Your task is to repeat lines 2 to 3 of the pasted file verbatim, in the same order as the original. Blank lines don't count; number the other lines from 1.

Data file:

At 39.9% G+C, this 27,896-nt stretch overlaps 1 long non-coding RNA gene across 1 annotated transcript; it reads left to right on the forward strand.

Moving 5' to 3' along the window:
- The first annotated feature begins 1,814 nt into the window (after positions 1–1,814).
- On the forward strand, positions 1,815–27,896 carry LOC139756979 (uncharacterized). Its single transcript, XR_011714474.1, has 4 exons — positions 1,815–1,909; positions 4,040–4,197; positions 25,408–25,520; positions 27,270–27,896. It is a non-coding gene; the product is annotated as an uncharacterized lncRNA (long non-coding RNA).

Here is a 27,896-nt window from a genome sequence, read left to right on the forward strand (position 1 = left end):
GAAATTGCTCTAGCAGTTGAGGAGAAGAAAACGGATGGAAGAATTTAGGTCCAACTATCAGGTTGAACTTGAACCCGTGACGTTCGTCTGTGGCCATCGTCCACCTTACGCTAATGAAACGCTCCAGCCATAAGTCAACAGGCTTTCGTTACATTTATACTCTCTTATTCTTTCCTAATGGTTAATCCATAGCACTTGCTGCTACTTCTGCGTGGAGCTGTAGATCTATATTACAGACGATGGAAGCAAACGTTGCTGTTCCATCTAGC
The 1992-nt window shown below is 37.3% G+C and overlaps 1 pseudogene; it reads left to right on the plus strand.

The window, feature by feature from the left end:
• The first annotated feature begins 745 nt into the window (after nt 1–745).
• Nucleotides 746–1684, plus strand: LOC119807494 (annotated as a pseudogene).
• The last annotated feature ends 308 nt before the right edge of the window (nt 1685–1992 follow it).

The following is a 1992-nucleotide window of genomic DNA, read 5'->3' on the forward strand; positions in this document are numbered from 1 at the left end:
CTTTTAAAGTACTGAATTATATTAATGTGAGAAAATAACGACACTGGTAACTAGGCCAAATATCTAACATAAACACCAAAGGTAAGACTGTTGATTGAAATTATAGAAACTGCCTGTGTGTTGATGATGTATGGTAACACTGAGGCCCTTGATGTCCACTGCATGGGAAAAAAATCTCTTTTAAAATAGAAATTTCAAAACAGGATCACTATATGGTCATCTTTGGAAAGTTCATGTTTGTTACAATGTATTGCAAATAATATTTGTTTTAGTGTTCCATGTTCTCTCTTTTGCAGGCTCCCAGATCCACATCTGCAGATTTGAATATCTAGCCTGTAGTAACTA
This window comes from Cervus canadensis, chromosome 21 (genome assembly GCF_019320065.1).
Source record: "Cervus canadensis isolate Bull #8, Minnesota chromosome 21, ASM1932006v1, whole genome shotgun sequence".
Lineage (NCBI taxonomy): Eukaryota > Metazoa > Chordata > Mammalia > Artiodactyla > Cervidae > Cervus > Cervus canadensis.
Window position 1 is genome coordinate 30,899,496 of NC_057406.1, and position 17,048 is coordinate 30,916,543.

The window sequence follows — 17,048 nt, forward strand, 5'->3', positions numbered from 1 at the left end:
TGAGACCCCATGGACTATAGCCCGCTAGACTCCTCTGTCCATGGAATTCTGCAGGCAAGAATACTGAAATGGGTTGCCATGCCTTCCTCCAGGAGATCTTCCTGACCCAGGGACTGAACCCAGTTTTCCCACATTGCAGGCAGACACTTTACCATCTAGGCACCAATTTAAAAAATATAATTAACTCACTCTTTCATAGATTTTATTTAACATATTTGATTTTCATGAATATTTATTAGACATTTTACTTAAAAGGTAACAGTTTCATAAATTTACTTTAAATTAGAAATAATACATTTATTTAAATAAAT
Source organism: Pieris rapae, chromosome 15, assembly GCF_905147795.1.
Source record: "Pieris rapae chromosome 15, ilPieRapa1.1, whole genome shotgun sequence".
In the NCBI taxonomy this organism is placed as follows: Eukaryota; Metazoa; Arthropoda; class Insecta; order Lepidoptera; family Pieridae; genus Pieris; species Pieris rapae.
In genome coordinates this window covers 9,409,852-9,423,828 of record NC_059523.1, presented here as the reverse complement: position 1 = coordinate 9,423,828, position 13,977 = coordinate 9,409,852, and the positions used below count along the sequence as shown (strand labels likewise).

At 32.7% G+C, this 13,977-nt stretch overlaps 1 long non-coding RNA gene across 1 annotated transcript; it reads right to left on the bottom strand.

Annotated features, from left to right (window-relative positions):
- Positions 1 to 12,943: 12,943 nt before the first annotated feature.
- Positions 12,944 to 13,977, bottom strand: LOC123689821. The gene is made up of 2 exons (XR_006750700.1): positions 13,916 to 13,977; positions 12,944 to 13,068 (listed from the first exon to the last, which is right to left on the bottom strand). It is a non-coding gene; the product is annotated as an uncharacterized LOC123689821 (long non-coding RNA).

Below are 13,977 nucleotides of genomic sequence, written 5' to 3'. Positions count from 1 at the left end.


Moving 5' to 3' along the window:
- The first annotated feature begins 1,814 nt into the window (after positions 1–1,814).